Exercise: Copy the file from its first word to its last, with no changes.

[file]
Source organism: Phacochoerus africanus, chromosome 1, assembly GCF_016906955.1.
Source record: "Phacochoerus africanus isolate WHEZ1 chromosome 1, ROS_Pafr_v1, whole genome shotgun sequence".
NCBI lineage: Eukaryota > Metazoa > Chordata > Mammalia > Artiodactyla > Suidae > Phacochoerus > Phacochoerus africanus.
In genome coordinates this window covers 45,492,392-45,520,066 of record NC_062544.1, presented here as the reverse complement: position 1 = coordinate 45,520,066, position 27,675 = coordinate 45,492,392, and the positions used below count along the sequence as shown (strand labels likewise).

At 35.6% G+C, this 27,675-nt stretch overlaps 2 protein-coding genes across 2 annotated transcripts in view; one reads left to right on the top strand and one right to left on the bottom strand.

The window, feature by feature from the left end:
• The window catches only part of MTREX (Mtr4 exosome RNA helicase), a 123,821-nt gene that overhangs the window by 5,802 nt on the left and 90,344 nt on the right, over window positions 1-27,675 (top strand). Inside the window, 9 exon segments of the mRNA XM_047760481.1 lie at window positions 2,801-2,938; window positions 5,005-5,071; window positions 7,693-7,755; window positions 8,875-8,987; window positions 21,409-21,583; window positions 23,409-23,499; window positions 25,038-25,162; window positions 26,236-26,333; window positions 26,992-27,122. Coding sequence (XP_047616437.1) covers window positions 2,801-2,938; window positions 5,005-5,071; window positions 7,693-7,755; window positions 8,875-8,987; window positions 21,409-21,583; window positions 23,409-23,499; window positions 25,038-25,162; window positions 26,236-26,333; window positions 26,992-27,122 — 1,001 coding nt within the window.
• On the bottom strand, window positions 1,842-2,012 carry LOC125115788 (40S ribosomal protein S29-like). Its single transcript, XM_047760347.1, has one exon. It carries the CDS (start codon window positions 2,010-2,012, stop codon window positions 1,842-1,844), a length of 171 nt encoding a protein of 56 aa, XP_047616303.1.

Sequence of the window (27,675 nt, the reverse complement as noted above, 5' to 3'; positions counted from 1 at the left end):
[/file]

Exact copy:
Source organism: Phacochoerus africanus, chromosome 1, assembly GCF_016906955.1.
Source record: "Phacochoerus africanus isolate WHEZ1 chromosome 1, ROS_Pafr_v1, whole genome shotgun sequence".
NCBI lineage: Eukaryota > Metazoa > Chordata > Mammalia > Artiodactyla > Suidae > Phacochoerus > Phacochoerus africanus.
In genome coordinates this window covers 45,492,392-45,520,066 of record NC_062544.1, presented here as the reverse complement: position 1 = coordinate 45,520,066, position 27,675 = coordinate 45,492,392, and the positions used below count along the sequence as shown (strand labels likewise).

At 35.6% G+C, this 27,675-nt stretch overlaps 2 protein-coding genes across 2 annotated transcripts in view; one reads left to right on the top strand and one right to left on the bottom strand.

The window, feature by feature from the left end:
• The window catches only part of MTREX (Mtr4 exosome RNA helicase), a 123,821-nt gene that overhangs the window by 5,802 nt on the left and 90,344 nt on the right, over window positions 1-27,675 (top strand). Inside the window, 9 exon segments of the mRNA XM_047760481.1 lie at window positions 2,801-2,938; window positions 5,005-5,071; window positions 7,693-7,755; window positions 8,875-8,987; window positions 21,409-21,583; window positions 23,409-23,499; window positions 25,038-25,162; window positions 26,236-26,333; window positions 26,992-27,122. Coding sequence (XP_047616437.1) covers window positions 2,801-2,938; window positions 5,005-5,071; window positions 7,693-7,755; window positions 8,875-8,987; window positions 21,409-21,583; window positions 23,409-23,499; window positions 25,038-25,162; window positions 26,236-26,333; window positions 26,992-27,122 — 1,001 coding nt within the window.
• On the bottom strand, window positions 1,842-2,012 carry LOC125115788 (40S ribosomal protein S29-like). Its single transcript, XM_047760347.1, has one exon. It carries the CDS (start codon window positions 2,010-2,012, stop codon window positions 1,842-1,844), a length of 171 nt encoding a protein of 56 aa, XP_047616303.1.

Sequence of the window (27,675 nt, the reverse complement as noted above, 5' to 3'; positions counted from 1 at the left end):